Joshua J. Mills
Down through the centuries, God has been pleased to raise up a long line of men who were heralds of truth in their day. These men were earnest in seeking the lost through the preaching of the gospel. In the nineteenth century, God raised up just such a man by the name of Charles Haddon Spurgeon (1834–1892).
In this brief article, I would like to consider Charles Haddon Spurgeon’s evangelistic ministry outside of the pulpit, namely, his practice of open-air preaching, personal evangelism, and tract and literature distribution. Though his pulpit ministry was his primary means of winning souls, Spurgeon made every effort to win the lost wherever he went: “Not only must something be done to evangelize the millions, but everything must be done … This must urge us onward to go forth into the highways and hedges and compel them to come in.”
In his early years of ministry, Spurgeon was actively involved in open-air preaching. Spurgeon argued that it is “very easy to prove that revivals of religion have usually been accompanied, if not caused, by a considerable amount of preaching out of doors, or in unusual places.” The great benefit of open-air preaching is “that we get so many new-comers to hear the gospel who otherwise would never hear it.” Spurgeon fondly recalled his days of open-air preaching: “I preached at Bristol, many years ago, in the open-air … I had a crowd of sailors and collier to listen to me, and when I began to talk to them about Christ’s redeeming work, I saw the tears streaming down their cheeks.”
However, Spurgeon believed that open-air preaching must only be done by men who are called by God and compelled by a love for sinners. Far too often, open-air preachers are controlled by their pet peeves, and not the gospel of Jesus Christ. If properly done, however, open-air preaching can be greatly used by God:
I am persuaded that the more of open-air preaching there is in London the better. If it should become a nuisance to some it will be a blessing to others, if properly conducted. If it be the gospel which is spoken, and if the spirit of the preacher be one of love and truth, the results cannot be doubted … The gospel must, however, be preached in a manner worth the hearing.
The open-air preacher must have a large and loving heart: “We win hearts for Jesus by love by pleading with God for them with all our hearts that they would not be left to die unsaved, by pleading with them for God.” Seeing the value of open-air preaching, Spurgeon also encouraged his ministerial students to go and do likewise: “One of the earliest things that a minister should do when he leaves College and settles in a country town or village is to begin open-air speaking.”
Spurgeon also sought the lost on a personal basis: “Many precious souls have been brought to Christ by the loving personal exhortations of Christian people who have learned this holy art! It is wonderful how God blesses very little efforts to serve him.”Again, “one advantage of dealing personally with souls is, that it is not so easy for them to turn aside the message as when they are spoken to in the mass.”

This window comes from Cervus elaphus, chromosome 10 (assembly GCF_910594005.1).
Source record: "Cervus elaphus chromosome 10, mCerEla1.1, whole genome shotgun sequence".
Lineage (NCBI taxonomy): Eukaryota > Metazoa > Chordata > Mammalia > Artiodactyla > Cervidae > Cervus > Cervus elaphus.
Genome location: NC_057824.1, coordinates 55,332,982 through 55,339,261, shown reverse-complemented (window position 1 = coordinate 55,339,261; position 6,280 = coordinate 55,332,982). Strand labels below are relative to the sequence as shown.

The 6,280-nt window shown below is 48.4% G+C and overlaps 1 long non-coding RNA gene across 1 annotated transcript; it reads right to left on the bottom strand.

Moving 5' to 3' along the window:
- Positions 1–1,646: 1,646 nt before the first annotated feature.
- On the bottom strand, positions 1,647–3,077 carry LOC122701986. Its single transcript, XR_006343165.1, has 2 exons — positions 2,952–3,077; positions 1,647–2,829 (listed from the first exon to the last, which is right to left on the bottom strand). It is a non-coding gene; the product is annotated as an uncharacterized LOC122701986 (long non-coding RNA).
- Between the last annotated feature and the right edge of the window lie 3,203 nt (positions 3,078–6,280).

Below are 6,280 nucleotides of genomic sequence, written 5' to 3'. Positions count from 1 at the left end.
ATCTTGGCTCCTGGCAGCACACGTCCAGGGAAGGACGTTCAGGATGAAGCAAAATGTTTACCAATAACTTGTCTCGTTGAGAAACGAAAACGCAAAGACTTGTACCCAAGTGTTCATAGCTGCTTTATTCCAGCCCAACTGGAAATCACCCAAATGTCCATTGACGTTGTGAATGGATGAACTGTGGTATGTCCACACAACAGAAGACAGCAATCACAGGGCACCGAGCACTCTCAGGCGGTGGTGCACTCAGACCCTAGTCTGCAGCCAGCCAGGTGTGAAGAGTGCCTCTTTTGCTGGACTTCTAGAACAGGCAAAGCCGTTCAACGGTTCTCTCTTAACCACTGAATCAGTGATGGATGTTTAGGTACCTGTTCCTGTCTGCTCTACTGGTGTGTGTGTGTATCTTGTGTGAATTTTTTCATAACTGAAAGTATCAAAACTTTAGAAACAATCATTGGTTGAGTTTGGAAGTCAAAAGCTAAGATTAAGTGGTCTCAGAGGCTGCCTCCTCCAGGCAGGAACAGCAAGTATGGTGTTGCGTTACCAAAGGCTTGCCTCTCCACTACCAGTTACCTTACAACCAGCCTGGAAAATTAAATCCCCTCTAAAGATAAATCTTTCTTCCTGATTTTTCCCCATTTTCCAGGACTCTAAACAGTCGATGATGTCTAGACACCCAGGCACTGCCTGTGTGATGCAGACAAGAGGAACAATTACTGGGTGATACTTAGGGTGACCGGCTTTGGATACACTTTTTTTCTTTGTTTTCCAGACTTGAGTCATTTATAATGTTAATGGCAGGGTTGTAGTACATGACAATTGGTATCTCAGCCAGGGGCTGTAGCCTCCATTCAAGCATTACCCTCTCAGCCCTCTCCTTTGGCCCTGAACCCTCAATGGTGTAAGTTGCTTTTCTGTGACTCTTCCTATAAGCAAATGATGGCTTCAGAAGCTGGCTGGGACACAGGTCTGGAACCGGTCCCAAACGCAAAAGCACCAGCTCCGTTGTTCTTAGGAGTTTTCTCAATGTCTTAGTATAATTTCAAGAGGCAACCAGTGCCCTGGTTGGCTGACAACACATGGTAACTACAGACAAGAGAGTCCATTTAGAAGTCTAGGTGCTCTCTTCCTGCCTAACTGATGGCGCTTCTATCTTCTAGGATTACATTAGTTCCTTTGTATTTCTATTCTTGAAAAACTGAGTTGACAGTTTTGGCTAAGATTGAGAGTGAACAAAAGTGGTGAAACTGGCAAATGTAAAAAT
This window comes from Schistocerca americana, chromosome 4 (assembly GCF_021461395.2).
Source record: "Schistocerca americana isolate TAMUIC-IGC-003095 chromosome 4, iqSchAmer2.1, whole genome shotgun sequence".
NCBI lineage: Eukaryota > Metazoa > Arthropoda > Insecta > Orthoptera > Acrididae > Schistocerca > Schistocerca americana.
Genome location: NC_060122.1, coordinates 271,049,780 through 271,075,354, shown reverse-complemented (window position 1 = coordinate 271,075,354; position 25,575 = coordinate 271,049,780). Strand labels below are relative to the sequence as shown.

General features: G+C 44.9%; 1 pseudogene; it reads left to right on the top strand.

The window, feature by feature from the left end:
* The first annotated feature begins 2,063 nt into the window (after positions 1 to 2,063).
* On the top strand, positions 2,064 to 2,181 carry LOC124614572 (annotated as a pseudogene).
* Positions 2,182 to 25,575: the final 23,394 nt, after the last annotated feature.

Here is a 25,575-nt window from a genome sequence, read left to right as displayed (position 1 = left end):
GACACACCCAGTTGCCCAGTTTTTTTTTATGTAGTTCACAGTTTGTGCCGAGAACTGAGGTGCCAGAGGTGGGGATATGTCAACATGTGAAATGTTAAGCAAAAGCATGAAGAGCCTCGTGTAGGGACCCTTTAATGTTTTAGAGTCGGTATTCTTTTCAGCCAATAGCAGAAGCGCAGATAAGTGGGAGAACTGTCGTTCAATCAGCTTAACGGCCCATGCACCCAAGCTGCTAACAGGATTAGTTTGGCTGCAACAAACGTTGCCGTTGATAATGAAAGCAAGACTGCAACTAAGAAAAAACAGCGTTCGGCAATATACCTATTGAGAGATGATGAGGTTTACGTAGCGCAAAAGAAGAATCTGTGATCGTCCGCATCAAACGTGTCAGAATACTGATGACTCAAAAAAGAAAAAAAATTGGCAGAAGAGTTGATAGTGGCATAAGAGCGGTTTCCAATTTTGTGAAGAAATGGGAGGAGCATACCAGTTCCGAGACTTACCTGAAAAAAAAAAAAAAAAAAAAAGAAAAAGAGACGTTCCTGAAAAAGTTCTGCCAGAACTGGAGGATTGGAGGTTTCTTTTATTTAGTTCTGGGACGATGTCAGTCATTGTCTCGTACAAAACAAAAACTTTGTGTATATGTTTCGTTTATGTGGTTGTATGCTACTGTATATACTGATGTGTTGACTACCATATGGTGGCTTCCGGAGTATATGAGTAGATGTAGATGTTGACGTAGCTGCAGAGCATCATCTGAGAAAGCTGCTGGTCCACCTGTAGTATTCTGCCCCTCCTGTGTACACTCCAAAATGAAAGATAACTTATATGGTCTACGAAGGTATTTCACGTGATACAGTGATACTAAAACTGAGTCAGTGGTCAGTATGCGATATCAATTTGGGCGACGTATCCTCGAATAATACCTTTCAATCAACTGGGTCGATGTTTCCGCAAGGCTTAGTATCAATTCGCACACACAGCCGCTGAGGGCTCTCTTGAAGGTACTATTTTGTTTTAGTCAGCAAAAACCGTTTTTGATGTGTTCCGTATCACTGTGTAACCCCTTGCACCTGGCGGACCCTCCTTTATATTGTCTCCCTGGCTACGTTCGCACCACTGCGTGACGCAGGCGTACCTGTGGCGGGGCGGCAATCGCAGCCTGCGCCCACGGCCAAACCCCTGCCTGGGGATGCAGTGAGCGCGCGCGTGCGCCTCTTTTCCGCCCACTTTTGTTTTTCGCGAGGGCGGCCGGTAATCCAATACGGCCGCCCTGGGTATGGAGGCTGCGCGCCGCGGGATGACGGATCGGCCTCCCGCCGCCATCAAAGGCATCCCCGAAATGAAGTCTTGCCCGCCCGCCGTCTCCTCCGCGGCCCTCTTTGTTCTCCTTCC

Tract and Literature Distribution
Finally, Spurgeon saw gospel tracts as an effective means for reaching the lost. Like many evangelists, Spurgeon began his evangelistic ministry by distributing gospel tracts:
The very first service which my youthful heart rendered to Christ was the placing of tracts in envelopes, and then sealing them up, that I might send them … And I well remember taking other tracts, and distributing them in certain districts in the town of Newmarket, going from house to house … I used to write texts on little scraps of paper, and drop them anywhere, that some poor creatures might pick them up, and receive them as a message of mercy to their souls.
A gospel tract is a helpful tool in the evangelist’s pocket and Spurgeon made sure he always had some with him wherever he went: “If I walked along the street, I must have a few tracts with me; if I went into a railway carriage, I must drop a tact out of the window; if I were in company, I must turn the subject of conversation to Christ, that I might serve my Master.” In other words, “when preaching and private talk are not available, you have a tract ready, and this is often an effectual method. A telling, touching gospel tract may often be the seed of eternal life do not go out without your tracts.”
For Spurgeon, a gospel tract or letter was a means for further gospel conversations: “I suppose, besides giving a tract, if you can, you try and find out where a person lives who frequently hears you, that you may give him a call. What a fine thing is a visit from an open-air preacher!”
God has given every Christian a sphere of influence where they are called to be a witness. From this brief article, we have seen that there are various means to get the gospel to unbelievers. One must examine their own life according to Scripture and see how they can best use their time, talents, and giftings to tell of the Saviour.
 C. H. Spurgeon, Lectures to My Students (1894; repr., Grand Rapids: Zondervan, 1954), 253.
 C. H. Spurgeon, Autobiography: The Full Harvest, ed. Susannah Spurgeon and Joseph Harrald (1900; repr., Carlisle, PA: Banner of Truth, 2014), 2: 91.
 Spurgeon, Lectures to My Students, 255.
 Spurgeon, Autobiography: The Full Harvest, 92.
 Spurgeon, Lectures to My Students, 265.
 Iain H. Murray, Spurgeon V. Hyper-Calvinism: The Battle for Gospel Preaching (1995; repr., Carlisle, PA: Banner of Truth, 2010), 82.
 Spurgeon, Lectures to My Students, 262.
 Spurgeon, Autobiography: The Early Years, 373.
 Spurgeon, Autobiography: The Early Years, 377.
 Spurgeon, Autobiography: The Early Years, 156.
 Spurgeon, Autobiography: The Early Years,156.
 Spurgeon, The Soul Winner, 142.
 Spurgeon, Autobiography: The Early Years, 142.